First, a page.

Private equity update
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On Sunday, as Philip Morris International raised its bid to more than £1 billion, the struggle between Marlboro cigarette owners and a private equity group for control of British inhaler manufacturer Vectura intensified.
PMI’s offer of 165 pence per share was made two days after the announcement by the U.S. private equity group Carlyle Increased his bid For Vectura in Wiltshire, earnings per share were 155 pence.
This proposal won the support of Vectura’s board of directors and a group of investors who own 11.2% of Vectura, including Axa Investment Managers. PMI’s offer valued Vectura’s equity at 1.02 billion pounds, while Carlyle’s valuation was 928 million pounds.
The bidding war for Vectura is taking advantage of the low valuation of Brexit and the pandemic as private equity firms launched the biggest attack on UK listed companies in decades. In the first half of this year, PE bidding for London-listed companies was the fastest in 20 years.
Last Friday, the US private equity group Fortress Increase quote Wm Morrison’s acquisition amounted to nearly 10 billion pounds, thereby increasing its control of one of the UK’s largest supermarket chains.
SoftBank’s Fortress raised its offer a few days before the critical deadline for the bids of competitors of the acquisition group Clayton, Dubilier & Rice. According to the current timetable for the Morrison transaction, CD&R must decide by Monday whether to bid higher than Fortress or leave.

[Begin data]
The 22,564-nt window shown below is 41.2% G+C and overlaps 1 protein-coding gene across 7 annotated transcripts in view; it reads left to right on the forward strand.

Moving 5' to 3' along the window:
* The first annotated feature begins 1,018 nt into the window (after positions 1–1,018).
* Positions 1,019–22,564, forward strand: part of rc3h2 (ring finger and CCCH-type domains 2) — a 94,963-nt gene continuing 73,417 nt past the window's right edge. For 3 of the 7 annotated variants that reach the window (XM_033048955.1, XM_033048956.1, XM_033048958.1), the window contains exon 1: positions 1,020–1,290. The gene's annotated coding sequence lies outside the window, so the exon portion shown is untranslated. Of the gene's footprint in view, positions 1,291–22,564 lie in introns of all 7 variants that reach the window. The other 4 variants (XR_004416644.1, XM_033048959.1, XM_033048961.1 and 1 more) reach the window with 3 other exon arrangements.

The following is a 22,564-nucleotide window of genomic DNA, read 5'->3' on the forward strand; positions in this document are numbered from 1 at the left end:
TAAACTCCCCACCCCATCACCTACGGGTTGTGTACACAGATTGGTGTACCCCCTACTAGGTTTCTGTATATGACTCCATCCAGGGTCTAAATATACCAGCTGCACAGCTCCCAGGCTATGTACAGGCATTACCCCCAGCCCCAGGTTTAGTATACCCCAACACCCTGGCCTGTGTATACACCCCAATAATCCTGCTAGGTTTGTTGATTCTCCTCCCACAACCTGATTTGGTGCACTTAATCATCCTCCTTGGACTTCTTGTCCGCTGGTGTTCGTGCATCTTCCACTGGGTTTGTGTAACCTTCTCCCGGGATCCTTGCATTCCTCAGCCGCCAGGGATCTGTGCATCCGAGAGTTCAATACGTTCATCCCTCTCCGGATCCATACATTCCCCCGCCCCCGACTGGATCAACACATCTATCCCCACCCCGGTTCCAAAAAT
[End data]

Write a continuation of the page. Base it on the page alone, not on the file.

In another recent private equity raid, TDR Capital and billionaire brothers Mohsin and Zuber Issa acquired rival supermarket chain Asda from Wal-Mart at an amazing price. £6.8 billion deal. Listed groups, from infrastructure company John Laing to power supplier Aggreko, have also received attention from the industry.
The latest bid in the battle for Vectura is also accompanied by increasingly sharp rhetoric among potential buyers.
In the broad aspect of the private equity model, companies are usually sold again within about five years after the acquisition, and PMI stated that its own strategy is “driven by long-term commitments to its business transformation, rather than seeking short-term-long-term gains and efficiencies”.
Carlyle said on Friday that at the time of its offer of 155 pence, Vectura’s directors were aware of “the uncertainty reported by the impact on Vectura’s wider stakeholder because the company may be owned by PMI.”
PMI’s efforts to acquire Vectura have been criticized by anti-smoking campaigners. Vectura develops drugs and devices to help solve respiratory problems.
PMI has been trying to diversify its so-called “beyond nicotine” products, and said on Sunday that the purchase of Vectura will be part of this strategy.
PMI CEO Jacek Olczak said last month that the Marlboro cigarette brand will Disappeared from the British shelves Within 10 years.
Vectura’s stock price closed at just below 164 pence on Friday, higher than Carlyle’s offer level, indicating that shareholders may have been expecting the bidding war to continue. The healthcare group generated 190.6 million pounds of revenue in 2020, an increase of 7% over the previous year.
This is the latest development in the months-long struggle between competitors. Carlyle offered 136 pence per share in May, and PMI offered 150 pence last month.
Vectura and Carlyle declined to comment.
The private equity group has been stepping up its attempts to acquire European healthcare companies. Last year, it hired former GlaxoSmithKline chief financial officer Simon Dingemans to oversee British acquisitions and healthcare transactions across the region.